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Rectangular Approximations to Integrals


The purpose of this lab is to acquaint you with some rectangular approximations to integrals.

Rectangular Approximations

Integration, the second major theme of calculus, deals with areas, volumes, masses, and averages such as centers of mass and gyration. In lecture you have learned that the area under a curve between two points $a$ and $b$ can be found as a limit of a sum of areas of rectangles which approximate the area under the curve of interest. As these sums are very tedious to calculate by hand, there is great motivation for the analytical techniques which will be introduced shortly in class. However, not all ``area finding'' problems can be solved using analytical techniques, and the Riemann sum definition of area under a curve gives rise to several numerical methods which can approximate the area of interest with great accuracy.

Suppose $f(x)$ is a non-negative, continuous function defined on some interval $[a,b]$. Then by the area under the curve $y=f(x)$ between $x=a$ and $x=b$ we mean the area of the region bounded above by the graph of $f(x)$, below by the $x$-axis, on the left by the vertical line $x=a$, and on the right by the vertical line $x=b$. All of the numerical methods in this lab depend on subdividing the interval $[a,b]$ into subintervals of uniform length. For example, dividing the interval [0,4] into four uniform pieces produces the subintervals $[0,1]$, $[1,2]$, $[2,3]$, and $[3,4]$.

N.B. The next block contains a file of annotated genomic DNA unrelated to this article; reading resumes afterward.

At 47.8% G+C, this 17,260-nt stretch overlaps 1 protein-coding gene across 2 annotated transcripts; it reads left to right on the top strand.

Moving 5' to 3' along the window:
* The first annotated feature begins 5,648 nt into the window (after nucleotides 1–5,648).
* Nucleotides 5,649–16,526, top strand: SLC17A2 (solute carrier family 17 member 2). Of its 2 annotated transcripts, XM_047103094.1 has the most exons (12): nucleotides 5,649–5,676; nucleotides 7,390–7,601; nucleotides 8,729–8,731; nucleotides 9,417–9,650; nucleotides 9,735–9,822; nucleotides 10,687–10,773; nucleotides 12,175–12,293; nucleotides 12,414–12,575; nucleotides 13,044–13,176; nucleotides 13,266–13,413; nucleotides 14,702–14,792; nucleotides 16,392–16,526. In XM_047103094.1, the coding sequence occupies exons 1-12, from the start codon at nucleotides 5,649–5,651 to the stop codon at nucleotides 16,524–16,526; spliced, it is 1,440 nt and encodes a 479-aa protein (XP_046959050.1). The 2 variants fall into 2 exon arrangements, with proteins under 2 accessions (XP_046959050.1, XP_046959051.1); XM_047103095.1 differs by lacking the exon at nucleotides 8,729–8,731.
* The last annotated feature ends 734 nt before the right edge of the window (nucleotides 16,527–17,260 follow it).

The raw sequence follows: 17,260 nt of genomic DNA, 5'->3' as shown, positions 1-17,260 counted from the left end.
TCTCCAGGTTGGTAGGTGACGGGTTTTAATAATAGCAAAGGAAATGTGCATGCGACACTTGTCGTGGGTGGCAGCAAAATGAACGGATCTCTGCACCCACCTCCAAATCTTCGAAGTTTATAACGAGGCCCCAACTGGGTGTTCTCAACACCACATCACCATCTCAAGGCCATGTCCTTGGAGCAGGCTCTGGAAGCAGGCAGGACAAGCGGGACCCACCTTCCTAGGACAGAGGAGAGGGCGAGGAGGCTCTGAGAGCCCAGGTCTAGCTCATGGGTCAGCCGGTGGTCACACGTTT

In these simple rectangular approximation methods, the area above each subinterval is approximated by the area of a rectangle, with the height of the rectangle being chosen according to some rule. In particular, we will consider the left, right and midpoint rules. When using the left endpoint rule, the height of the rectangle is the value of the function $f(x)$ at the left-hand endpoint of the subinterval. When using the right endpoint rule, the height of the rectangle is the value of the function $f(x)$ at the right-hand endpoint of the subinterval. The midpoint rule uses the value of the function $f(x)$ at the midpoint of the subinterval for the height of the rectangle.

The Maple student package has commands for visualizing these three rectangular area approximations. To use them, you first must load the package via the with command. Then try the three commands given below. Make sure you understand the differences between the three different rectangular approximations. Take a moment to see that the different rules choose rectangles which in each case will either underestimate or overestimate the area.

> with(student):
> rightbox(x^2,x=0..4);
> leftbox(x^2,x=0..4);
> middlebox(x^2,x=0..4);
There are also Maple commands leftsum, rightsum, and middlesum to sum the areas of the rectangles, see the examples below. Note the use of evalf to obtain numerical answers.
> rightsum(x^2,x=0..4);
> evalf(rightsum(x^2,x=0..4));
> evalf(leftsum(x^2,x=0..4));
> evalf(middlesum(x^2,x=0..4));